At the end of her best-selling memoir Eat, Pray, Love, Elizabeth Gilbert fell in love with Felipe, a Brazilian-born man of Australian citizenship who'd been living in Indonesia when they met. Resettling in America, the couple swore eternal fidelity to each other, but also swore to never, ever, under any circumstances get legally married. (Both were survivors of previous bad divorces. Enough said.)
But providence intervened one day in the form of the United States government, which - after unexpectedly detaining Felipe at an American border crossing - gave the couple a choice: they could either get married, or Felipe would never be allowed to enter the country again. Having been effectively sentenced to wed, Gilbert tackled her fears of marriage by delving into this topic completely, trying with all her might to discover through historical research, interviews, and much personal reflection what this stubbornly enduring old institution actually is.
Told with Gilbert's trademark wit, intelligence and compassion, Committed attempts to "turn on all the lights" when it comes to matrimony, frankly examining questions of compatibility, infatuation, fidelity, family tradition, social expectations, divorce risks, and humbling responsibilities. Gilbert's memoir is ultimately a clear-eyed celebration of love with all the complexity and consequence that real love, in the real world, actually entails.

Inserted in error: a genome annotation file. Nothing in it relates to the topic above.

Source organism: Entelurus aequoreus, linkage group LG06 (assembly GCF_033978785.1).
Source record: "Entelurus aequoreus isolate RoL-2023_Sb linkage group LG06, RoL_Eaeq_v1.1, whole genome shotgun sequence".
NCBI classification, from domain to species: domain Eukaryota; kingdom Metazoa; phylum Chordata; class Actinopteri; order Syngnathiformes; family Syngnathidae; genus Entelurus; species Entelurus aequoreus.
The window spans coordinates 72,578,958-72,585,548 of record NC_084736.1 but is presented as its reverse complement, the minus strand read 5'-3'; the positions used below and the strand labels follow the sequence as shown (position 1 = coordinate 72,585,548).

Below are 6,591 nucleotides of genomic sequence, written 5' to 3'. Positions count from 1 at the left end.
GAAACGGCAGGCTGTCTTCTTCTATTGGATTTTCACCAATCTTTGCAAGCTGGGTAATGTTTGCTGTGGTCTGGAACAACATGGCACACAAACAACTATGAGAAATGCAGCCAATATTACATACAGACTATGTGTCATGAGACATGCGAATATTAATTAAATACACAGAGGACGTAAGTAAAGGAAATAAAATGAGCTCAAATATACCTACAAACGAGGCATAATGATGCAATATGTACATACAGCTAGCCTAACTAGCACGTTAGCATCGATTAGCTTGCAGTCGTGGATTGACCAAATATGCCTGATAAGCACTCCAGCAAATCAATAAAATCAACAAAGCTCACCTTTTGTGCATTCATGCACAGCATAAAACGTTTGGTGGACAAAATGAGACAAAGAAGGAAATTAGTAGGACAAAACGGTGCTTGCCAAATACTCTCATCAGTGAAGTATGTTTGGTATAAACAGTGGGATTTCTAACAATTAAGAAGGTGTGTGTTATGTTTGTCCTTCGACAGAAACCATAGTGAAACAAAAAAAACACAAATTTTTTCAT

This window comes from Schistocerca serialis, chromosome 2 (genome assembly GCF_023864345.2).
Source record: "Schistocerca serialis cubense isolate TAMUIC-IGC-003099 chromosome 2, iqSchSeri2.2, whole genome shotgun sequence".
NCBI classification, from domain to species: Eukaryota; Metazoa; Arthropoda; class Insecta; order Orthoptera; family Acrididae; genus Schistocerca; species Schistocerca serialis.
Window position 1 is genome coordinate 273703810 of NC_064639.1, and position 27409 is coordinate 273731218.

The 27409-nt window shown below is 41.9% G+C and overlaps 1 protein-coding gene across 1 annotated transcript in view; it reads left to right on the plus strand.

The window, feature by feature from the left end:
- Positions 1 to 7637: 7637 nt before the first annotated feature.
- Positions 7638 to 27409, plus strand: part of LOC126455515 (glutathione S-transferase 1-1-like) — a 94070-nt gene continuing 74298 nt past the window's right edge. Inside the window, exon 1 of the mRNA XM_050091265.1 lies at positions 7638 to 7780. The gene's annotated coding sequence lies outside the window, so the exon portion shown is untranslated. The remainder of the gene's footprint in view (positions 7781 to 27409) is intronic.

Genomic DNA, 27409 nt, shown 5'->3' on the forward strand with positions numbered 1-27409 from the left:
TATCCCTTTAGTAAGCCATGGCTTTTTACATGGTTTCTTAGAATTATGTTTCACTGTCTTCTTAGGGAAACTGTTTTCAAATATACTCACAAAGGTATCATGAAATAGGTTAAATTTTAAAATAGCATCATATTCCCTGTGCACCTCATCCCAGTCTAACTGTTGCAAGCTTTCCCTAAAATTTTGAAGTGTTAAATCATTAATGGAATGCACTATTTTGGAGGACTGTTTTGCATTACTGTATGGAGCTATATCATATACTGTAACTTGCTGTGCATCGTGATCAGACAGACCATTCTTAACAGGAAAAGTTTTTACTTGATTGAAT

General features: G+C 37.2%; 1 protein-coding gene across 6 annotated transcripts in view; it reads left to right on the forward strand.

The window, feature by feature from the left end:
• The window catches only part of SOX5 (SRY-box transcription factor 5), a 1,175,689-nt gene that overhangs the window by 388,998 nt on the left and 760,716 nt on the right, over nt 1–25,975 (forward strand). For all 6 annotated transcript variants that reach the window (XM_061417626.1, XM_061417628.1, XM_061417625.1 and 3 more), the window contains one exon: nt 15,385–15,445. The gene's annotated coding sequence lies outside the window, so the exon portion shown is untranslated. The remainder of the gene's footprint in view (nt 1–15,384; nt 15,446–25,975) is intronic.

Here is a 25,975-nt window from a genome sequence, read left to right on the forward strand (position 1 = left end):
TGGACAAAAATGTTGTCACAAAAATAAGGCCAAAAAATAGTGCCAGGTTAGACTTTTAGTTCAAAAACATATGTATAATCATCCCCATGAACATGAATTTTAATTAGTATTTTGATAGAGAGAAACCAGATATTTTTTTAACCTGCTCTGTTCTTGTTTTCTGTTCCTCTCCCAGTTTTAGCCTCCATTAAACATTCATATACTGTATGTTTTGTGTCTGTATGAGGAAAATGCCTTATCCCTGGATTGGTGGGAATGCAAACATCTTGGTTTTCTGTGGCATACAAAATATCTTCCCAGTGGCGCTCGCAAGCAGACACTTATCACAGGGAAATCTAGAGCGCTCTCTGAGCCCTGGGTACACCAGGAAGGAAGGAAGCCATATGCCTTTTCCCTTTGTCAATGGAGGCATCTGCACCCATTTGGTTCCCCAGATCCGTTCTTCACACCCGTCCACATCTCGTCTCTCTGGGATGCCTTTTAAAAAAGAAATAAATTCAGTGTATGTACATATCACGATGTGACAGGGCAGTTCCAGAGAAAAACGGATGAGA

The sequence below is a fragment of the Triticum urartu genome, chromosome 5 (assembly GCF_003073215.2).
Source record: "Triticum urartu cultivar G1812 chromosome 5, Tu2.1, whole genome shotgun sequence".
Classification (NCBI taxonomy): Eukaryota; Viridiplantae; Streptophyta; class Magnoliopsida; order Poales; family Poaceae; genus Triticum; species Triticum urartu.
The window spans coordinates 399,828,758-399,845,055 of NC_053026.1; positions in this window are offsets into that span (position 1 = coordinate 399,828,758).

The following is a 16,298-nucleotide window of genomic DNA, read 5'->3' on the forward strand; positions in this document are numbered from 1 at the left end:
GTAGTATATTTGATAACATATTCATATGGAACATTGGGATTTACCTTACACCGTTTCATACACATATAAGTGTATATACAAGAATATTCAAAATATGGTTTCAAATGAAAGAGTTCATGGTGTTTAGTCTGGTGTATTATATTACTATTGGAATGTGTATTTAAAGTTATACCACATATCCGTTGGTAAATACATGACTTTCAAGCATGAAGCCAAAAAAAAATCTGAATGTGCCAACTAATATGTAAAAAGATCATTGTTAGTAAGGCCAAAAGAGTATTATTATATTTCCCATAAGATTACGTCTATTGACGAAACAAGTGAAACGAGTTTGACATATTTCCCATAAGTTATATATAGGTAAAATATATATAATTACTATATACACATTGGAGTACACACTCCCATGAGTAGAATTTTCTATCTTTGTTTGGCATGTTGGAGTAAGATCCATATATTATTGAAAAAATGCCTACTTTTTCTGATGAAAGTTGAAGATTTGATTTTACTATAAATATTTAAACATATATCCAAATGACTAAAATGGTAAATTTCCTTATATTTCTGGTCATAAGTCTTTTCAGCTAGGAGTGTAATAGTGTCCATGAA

©2010 Elizabeth Gilbert; (P)2010 Penguin
Committed is a very different book than Eat, Pray, Love, however, it is just as good. That said, I would only recommend this book to people who are interested in learning about marriage - how it came to be, how the church got involved, etc.
Elizabeth Gilbert does a good job interviewing people from other cultures about marriage. Those parts were very interesting. However, I was so tired and annoyed of the author's liberal rants about every social issue under the sun. It took away from the enjoyment of the book. I really liked "Eat, Pray, Love" but this book is a serious let down. The author over analyzes every aspect of life and marriage to the point of annoyance.
Do we really need to know every detail about her thoughts on marriage? This book was self indulgent to put it mildly. Yes, I understand, she has issues with marriage, but enough is enough. Eat, Pray, Love was interesting and relatable. But she really should have stopped there.
This is a pleasant audiobook. It's not as insightful or enjoyable as Eat, Pray, Love, but a few of the chapters are quite funny. Gilbert does not offer any new insights into marriage, and she does not touch the inherent sexism of the institution, but she does a decent job navel gazing.
Committed is a honest and informative read which is the continuation of the story of Liz's relationship with Felipe from the monumental best seller Eat, Pray, Love. It combats the whimsical idea of happily-ever-after by providing insight into making happiness and companionship last after that initial burning of loves penetrating arrow becomes merely an annoying sting. I find this to be a refreshing "love" story which every woman should read to help bring reality to their own love fantasy.
I recently got married, so I think I found this story more fascinating then at any other time in my life. If you are recently married or interested in the evolution of marriage, what "causes" divorces and women's rights this is a good read.
An excellent writer. When she is telling her story, she is wonderful. When she is discussing the history of marriage or editorializing, I found myself losing interest.
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